Pfizer takes a step back in weight-loss race
Pfizer capitalized on COVID-19, but obesity is proving to be a tougher animal.
Why it matters: For pharmaceutical companies, health crises are opportunities. And for those that can crack the code, weight-loss drugs are shaping up to be big business.
Driving the news: The pharma giant took a step back on that front, announcing on Friday it was pulling the plug on Phase 3 studies for its twice-daily version of danuglipron, its oral weight-loss drug candidate.
- Pfizer's shares closed down 5.1%, and are now off over 50% from their peak, when the company's COVID vaccine drove revenue to record heights.
- Of note: This is Pfizer's second setback in the space this year, having abandoned development of lotiglipron, an experimental obesity and diabetes pill, in June.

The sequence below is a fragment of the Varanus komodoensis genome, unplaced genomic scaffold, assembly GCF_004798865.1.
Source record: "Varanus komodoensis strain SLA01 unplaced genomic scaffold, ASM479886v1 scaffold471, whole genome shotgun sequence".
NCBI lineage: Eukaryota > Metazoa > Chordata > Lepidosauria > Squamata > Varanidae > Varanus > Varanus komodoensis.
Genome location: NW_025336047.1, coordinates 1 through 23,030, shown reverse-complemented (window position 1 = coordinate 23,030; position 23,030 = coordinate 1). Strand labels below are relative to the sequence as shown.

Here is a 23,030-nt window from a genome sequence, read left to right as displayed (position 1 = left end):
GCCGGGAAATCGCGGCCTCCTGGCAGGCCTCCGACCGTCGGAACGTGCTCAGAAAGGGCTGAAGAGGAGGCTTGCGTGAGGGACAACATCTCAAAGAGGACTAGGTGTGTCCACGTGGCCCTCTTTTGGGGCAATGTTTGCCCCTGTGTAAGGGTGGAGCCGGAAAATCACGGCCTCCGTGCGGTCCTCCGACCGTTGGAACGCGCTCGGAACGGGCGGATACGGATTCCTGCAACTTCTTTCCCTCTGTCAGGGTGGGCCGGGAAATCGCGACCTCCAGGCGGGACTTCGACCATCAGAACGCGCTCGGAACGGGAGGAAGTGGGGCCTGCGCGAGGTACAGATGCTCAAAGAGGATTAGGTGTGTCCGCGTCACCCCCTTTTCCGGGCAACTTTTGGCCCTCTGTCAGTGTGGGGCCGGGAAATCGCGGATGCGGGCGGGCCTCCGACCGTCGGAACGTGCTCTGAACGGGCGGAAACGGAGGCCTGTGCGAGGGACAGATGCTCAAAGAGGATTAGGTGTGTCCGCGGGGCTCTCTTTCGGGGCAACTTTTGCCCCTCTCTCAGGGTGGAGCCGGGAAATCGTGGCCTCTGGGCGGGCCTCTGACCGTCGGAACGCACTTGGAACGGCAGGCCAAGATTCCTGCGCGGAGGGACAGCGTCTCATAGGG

Between the lines: Pfizer said a clinical trial of danuglipron showed the formulation was effective at shedding pounds, reporting a 13% body weight reduction at 32 weeks, though those results are smaller than those seen in trials of similar rival drugs.
- The bigger issue was the high rates of side effects; although they were "mild," they caused more than half the patients in the trial to drop out.
- Up to 73% experienced nausea, nearly half experienced vomiting, and 1 in 4 reported diarrhea.
Yes, but: Pfizer still believes there's a future for danuglipron, just in a different formulation that it hopes will be more tolerable.
- "We believe an improved once-daily formulation could play an important role in the obesity treatment paradigm, and we will focus our efforts on gathering the data to understand its potential profile," said Mikael Dolsten, the company's chief scientific officer of R&D, in a statement.
The bottom line: While Pfizer regroups, Eli Lilly and Novo Nordisk's lead remains unchallenged in what could be a $100 billion weight-loss drug market.